[/quote]

I'm going to be as honest as I can be here, even though it might generate some disagreement.

You have a career plan.

You have financial issues.

But, you want to attend a college that does not meet your career needs in any way, possibly at great financial hardship to yourself and your family, just because it's Catholic?

I'm not comfortable telling other people what to do, but I can tell you what I would do, based on life experience, and you can probably guess what that would be.

Good luck.


#9

Following up a bit on my own post from yesterday:

[quote="DJK100, post:7, topic:276394"]
As for money issues, you can always get finacial aid so I wouldn't worry that much about it particularly if you are planning on Astrophysics which will require a graduate program in the future anyway.

[/quote]

From the looks of things the original poster may have money issues that go beyond just needing a little money to help pay for college.

Just as I don't judge other people's choices, I don't pretend to know other people's financial situation. But that financial situation has to be considered in making decisions. Going far away from home and paying a lot of money to go to a college just because it's Catholic might be the right call for a middle-class kid who feels it's the right call for them; it might be completely inappropriate for someone in a different situation and with different needs.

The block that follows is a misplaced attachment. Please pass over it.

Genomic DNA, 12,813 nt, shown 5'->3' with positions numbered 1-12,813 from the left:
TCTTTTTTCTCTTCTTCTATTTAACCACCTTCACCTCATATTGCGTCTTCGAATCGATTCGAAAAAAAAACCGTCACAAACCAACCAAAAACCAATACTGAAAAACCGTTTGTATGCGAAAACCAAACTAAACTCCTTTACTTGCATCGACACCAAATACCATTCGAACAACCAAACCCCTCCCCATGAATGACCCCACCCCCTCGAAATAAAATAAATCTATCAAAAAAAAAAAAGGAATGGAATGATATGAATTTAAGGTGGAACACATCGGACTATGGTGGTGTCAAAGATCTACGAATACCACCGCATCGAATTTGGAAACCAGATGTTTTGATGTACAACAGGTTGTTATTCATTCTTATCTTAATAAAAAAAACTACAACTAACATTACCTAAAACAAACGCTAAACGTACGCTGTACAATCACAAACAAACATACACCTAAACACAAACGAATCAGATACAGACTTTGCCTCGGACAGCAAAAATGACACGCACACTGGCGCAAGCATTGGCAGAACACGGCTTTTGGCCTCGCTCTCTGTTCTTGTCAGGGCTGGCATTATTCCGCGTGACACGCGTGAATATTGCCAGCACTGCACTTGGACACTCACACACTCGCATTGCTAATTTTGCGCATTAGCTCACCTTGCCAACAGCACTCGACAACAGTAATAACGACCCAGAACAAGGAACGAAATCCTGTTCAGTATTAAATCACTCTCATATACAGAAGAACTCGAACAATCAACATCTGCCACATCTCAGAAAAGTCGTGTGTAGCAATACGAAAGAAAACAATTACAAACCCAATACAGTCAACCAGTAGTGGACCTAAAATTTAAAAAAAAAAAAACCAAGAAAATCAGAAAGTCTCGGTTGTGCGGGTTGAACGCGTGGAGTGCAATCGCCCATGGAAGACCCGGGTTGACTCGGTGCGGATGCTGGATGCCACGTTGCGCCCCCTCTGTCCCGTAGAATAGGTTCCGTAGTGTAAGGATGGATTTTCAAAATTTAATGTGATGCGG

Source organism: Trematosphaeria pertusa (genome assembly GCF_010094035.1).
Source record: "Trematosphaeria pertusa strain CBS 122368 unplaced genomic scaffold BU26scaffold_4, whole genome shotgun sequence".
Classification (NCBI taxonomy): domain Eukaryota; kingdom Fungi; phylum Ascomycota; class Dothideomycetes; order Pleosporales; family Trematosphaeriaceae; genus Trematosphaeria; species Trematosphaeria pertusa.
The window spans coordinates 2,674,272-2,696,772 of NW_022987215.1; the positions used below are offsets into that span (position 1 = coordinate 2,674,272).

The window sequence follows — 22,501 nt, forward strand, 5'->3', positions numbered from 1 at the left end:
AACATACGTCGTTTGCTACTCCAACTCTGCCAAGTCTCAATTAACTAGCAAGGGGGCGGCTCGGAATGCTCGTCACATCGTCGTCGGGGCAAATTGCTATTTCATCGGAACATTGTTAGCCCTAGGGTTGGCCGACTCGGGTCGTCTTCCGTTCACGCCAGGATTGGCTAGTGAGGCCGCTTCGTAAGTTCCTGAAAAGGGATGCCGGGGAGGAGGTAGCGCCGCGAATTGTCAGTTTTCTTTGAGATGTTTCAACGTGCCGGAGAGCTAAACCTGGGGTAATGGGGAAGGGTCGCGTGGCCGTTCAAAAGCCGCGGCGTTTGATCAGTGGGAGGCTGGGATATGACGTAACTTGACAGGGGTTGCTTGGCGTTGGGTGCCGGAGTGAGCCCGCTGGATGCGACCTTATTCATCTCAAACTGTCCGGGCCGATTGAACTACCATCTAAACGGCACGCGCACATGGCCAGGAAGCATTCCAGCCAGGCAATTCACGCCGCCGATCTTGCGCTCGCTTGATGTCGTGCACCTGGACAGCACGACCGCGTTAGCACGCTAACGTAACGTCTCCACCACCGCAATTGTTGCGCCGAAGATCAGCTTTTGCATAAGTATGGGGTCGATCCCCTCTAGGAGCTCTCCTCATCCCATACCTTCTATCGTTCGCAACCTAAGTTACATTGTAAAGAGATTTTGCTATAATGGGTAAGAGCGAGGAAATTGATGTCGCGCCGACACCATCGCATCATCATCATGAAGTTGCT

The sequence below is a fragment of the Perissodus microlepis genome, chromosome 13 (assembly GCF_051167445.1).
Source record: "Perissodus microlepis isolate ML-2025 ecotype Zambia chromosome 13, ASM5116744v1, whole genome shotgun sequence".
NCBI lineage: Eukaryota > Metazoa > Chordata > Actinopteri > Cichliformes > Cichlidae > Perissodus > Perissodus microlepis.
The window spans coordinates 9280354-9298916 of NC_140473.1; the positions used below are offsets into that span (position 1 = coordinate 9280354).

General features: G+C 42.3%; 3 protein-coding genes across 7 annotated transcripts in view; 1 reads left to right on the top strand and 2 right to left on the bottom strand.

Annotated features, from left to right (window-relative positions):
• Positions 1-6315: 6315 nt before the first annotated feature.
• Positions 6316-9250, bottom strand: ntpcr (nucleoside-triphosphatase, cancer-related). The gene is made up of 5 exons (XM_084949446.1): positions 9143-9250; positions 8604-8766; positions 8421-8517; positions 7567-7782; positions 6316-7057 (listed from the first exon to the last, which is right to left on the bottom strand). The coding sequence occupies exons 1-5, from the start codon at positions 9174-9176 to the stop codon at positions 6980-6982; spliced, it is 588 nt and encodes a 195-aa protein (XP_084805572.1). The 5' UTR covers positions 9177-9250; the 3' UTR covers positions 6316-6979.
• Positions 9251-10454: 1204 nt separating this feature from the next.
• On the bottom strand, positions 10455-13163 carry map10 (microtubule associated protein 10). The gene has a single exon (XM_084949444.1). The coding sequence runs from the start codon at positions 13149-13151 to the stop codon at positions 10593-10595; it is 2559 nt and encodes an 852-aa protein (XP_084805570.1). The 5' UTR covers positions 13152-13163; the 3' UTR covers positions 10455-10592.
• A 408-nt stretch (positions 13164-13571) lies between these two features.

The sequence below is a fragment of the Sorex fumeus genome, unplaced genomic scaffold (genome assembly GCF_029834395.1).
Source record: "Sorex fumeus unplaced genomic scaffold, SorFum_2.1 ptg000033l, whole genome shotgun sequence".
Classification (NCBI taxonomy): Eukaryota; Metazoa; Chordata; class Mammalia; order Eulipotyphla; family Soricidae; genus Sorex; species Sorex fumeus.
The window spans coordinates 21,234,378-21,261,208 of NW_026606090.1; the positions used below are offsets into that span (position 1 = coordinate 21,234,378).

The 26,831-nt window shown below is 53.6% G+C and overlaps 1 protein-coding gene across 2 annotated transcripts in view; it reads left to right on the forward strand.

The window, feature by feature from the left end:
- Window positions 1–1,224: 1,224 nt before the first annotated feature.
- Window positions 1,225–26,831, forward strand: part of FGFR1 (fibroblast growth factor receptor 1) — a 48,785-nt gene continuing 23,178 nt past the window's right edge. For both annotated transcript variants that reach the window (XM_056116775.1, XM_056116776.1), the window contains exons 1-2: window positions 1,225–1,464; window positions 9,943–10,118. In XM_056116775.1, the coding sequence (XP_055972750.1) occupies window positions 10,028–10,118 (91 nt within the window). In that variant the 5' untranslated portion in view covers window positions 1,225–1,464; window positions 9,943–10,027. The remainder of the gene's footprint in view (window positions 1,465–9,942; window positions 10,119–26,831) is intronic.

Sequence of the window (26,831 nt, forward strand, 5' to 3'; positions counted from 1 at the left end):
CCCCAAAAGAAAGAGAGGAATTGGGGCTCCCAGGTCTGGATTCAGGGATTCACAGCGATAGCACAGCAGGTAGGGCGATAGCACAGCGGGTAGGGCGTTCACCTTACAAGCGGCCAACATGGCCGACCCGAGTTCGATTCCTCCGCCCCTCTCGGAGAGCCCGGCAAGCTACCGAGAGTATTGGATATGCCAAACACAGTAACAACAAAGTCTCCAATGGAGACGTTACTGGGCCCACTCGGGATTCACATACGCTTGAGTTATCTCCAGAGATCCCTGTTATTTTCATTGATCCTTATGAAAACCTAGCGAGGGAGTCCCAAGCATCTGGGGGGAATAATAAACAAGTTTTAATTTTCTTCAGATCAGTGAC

#10

Sorrowfully I must say that almost all, if not all, good solid Catholic colleges/universities are liberal arts. My daughter is majoring in geology towards a career in paleontology and I could not find any that had an undergraduate degree in the natural sciences. A few offer nursing degrees but that's as far as it goes. She goes to a state university that has a very nice geology department.


#11

There's another option here that nobody's brought up. If Catholic colleges don't offer what the OP wants to major in or are prohibitively expensive, she could try finding a state school with an active Catholic community. Here are two of them: